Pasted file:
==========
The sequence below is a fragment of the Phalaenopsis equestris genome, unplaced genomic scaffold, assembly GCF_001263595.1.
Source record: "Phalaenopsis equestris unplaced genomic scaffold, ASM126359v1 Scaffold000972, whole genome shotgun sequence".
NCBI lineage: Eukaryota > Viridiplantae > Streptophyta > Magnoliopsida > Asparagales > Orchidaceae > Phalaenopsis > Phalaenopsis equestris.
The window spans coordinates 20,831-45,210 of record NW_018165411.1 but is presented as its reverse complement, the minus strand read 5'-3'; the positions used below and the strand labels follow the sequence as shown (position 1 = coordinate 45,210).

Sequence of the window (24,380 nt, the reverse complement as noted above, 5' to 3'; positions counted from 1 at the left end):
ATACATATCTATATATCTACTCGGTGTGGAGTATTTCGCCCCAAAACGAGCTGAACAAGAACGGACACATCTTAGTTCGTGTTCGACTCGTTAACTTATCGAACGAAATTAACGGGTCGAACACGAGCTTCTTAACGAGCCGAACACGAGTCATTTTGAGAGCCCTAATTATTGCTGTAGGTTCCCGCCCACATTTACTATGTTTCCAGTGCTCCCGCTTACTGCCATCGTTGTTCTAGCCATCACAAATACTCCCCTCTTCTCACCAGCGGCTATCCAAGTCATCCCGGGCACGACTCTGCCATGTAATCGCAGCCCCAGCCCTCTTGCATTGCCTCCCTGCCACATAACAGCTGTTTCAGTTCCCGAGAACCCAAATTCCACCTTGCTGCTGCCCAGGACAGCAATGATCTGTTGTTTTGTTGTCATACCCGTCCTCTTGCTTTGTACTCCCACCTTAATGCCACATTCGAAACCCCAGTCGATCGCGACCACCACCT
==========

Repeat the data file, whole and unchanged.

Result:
The sequence below is a fragment of the Phalaenopsis equestris genome, unplaced genomic scaffold, assembly GCF_001263595.1.
Source record: "Phalaenopsis equestris unplaced genomic scaffold, ASM126359v1 Scaffold000972, whole genome shotgun sequence".
NCBI lineage: Eukaryota > Viridiplantae > Streptophyta > Magnoliopsida > Asparagales > Orchidaceae > Phalaenopsis > Phalaenopsis equestris.
The window spans coordinates 20,831-45,210 of record NW_018165411.1 but is presented as its reverse complement, the minus strand read 5'-3'; the positions used below and the strand labels follow the sequence as shown (position 1 = coordinate 45,210).

Sequence of the window (24,380 nt, the reverse complement as noted above, 5' to 3'; positions counted from 1 at the left end):
ATACATATCTATATATCTACTCGGTGTGGAGTATTTCGCCCCAAAACGAGCTGAACAAGAACGGACACATCTTAGTTCGTGTTCGACTCGTTAACTTATCGAACGAAATTAACGGGTCGAACACGAGCTTCTTAACGAGCCGAACACGAGTCATTTTGAGAGCCCTAATTATTGCTGTAGGTTCCCGCCCACATTTACTATGTTTCCAGTGCTCCCGCTTACTGCCATCGTTGTTCTAGCCATCACAAATACTCCCCTCTTCTCACCAGCGGCTATCCAAGTCATCCCGGGCACGACTCTGCCATGTAATCGCAGCCCCAGCCCTCTTGCATTGCCTCCCTGCCACATAACAGCTGTTTCAGTTCCCGAGAACCCAAATTCCACCTTGCTGCTGCCCAGGACAGCAATGATCTGTTGTTTTGTTGTCATACCCGTCCTCTTGCTTTGTACTCCCACCTTAATGCCACATTCGAAACCCCAGTCGATCGCGACCACCACCT